Hewlett-Packard announced on Thursday that it is investigating both selling off its PC business and purchasing analytics software vendor Autonomy – moves that will allow it to focus on the higher-margin enterprise business revolving around software, services and servers. The company also said that it is shuttering its webOS device business, specifically the TouchPad tablets it announced earlier this year and its webOS smartphones, but will continue to look into opportunities for the webOS software.
The news comes hand-in-hand with HP’s latest quarterly financial results, in which it posted revenue of US$31.2 billion, up slightly from its year-ago number of US$30.7 billion. The company also slightly dropped estimates for its fiscal year 2011 numbers, revising its expected revenue to US$127.2 billion from US$127.6 billion and targeting diluted earnings per share in the range of US$3.59 to US$3.70, down from a minimum of US$4.27.
HP’s Personal Systems Group, which sells PCs, tablets and smartphones, has the company’s lowest profit margin although it accounted for nearly a third of HP’s overall revenues in 2010. PC sales – particularly consumer products – tend to fluctuate more than business solutions and services as they are more sensitive to seasonal buying trends and economic trends, said Charles King, principal analyst at Pund-IT.
“By spinning off PCs, HP could effectively isolate potentially volatile financial numbers and their effect on its more stable, higher-margin businesses,” King said.
The company said that it was considering a variety of options for the Personal Systems Group, including “a full or partial separation” from the company.
In doing so, HP is following in the footsteps of IBM, which spun off its PC business to Lenovo in 2005 to focus on the higher-margin software and services business. HP may also feel pressure from Apple, which has released highly profitable consumer products such as smartphones and tablets. Apple’s tablets have hurt PC shipments, a market that HP dominates as the world’s largest PC vendor.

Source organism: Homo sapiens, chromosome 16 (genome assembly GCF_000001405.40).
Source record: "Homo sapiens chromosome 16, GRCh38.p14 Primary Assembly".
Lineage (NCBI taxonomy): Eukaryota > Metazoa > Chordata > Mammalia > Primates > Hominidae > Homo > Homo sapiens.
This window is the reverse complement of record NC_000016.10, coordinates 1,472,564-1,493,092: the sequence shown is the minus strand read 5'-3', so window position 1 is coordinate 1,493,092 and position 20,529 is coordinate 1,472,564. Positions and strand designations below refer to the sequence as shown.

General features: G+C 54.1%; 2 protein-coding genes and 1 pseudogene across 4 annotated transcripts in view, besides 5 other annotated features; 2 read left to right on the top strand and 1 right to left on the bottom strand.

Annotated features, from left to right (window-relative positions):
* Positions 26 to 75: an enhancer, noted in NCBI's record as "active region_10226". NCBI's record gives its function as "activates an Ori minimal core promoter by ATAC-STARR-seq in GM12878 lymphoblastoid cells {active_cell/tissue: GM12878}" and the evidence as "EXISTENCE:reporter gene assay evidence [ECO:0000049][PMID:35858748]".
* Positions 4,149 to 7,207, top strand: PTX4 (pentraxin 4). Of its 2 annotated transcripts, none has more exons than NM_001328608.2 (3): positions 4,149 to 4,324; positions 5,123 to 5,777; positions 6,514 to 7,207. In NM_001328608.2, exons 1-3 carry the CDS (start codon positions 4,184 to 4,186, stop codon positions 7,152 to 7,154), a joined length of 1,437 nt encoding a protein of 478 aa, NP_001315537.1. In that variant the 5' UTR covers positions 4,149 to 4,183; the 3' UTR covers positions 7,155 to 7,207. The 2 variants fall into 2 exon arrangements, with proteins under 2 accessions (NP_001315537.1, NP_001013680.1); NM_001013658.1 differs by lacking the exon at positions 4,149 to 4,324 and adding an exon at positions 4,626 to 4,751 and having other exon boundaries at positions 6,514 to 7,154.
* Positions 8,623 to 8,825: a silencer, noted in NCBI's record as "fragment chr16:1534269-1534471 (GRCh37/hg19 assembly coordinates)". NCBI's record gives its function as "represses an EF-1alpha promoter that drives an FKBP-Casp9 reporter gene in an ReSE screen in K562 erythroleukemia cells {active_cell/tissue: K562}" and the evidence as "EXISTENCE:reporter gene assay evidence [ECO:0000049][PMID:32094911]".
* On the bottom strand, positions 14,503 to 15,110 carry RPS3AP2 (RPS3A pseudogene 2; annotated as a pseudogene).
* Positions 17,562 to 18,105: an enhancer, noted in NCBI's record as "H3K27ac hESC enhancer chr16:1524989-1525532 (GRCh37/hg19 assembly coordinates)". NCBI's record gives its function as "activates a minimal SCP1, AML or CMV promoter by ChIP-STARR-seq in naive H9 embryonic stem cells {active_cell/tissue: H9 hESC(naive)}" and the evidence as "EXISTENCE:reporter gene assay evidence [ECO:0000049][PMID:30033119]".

HP’s PC business has been marginally profitable, but the margins have shrunk over the years, said Roger Kay, president of Endpoint Technologies Associates.
“It certainly goes against Carly Fiorina’s theory of ‘all’s well together,’” Kay said. HP bought PC maker Compaq for US$25 billion in 2002 when Fiorina was CEO.
Meanwhile, the purchase of Autonomy would be “completely in keeping with the increased focus on software and business solutions that HP’s board had in mind when they hired [CEO] Leo Apotheker,” said King.
Based in both San Francisco and Cambridge in the US, Autonomy provides a variety of portal, enterprise search, content management and analysis tools to organisations.
“Autonomy focuses mostly on search and analytics of unstructured data and databases, which includes information that typically can’t be captured within traditional relational databases,” King said. It has grown a healthy business in the enterprise content space: Autonomy reported revenue of US$870 million for 2010.
Traditionally, HP’s enterprise services and hardware sales have dwarfed its software sales. For fiscal 2010, services generated almost US$35 billion in net revenue and enterprise hardware generated US$18.5 million, while software brought in US$3.5 billion. Autonomy’s sales could push that figure past the US$4 billion mark
While starting in the enterprise search space with in-house technology, the company expanded its software portfolio through its acquisitions of Verity in 2005 and Interwoven in 2009. It also acquired informational governance software from CA Technologies in 2010.
Such a software portfolio would be “a natural complement to HP’s efforts and technologies” in the enterprise content space, King said. It would dovetail particularly well with HP’s Vertica database and 3PAR data storage products.
The software would also give HP a foothold in the emerging big data space, where it could build systems to compete with EMC’s Greenplum and IBM’s Netezza. “Both [of those] companies consider Big Data a market with a potentially huge future,” King said.
In March, then-newly appointed HP CEO Apotheker announced that HP would concentrate more efforts on the data analytics and big data markets.
The PC business is the first obvious domino to fall as Apotheker tries to bring profitability to the company, said Ezra Gottheil, senior analyst at Technology Business Research.
“It’s a much more exaggerated consequence of the [direction] the company decided to go with Leo Apotheker. Clearly the boar
d wanted higher margins,” Gottheil said. However, “HP will be challenged to drive software to be the kind of generator of profit that it is at IBM,” Gottheil added.
But HP does potentially have something to lose if its PC business goes away – such as some of the leverage it has in buying high-end server parts, Gottheil said.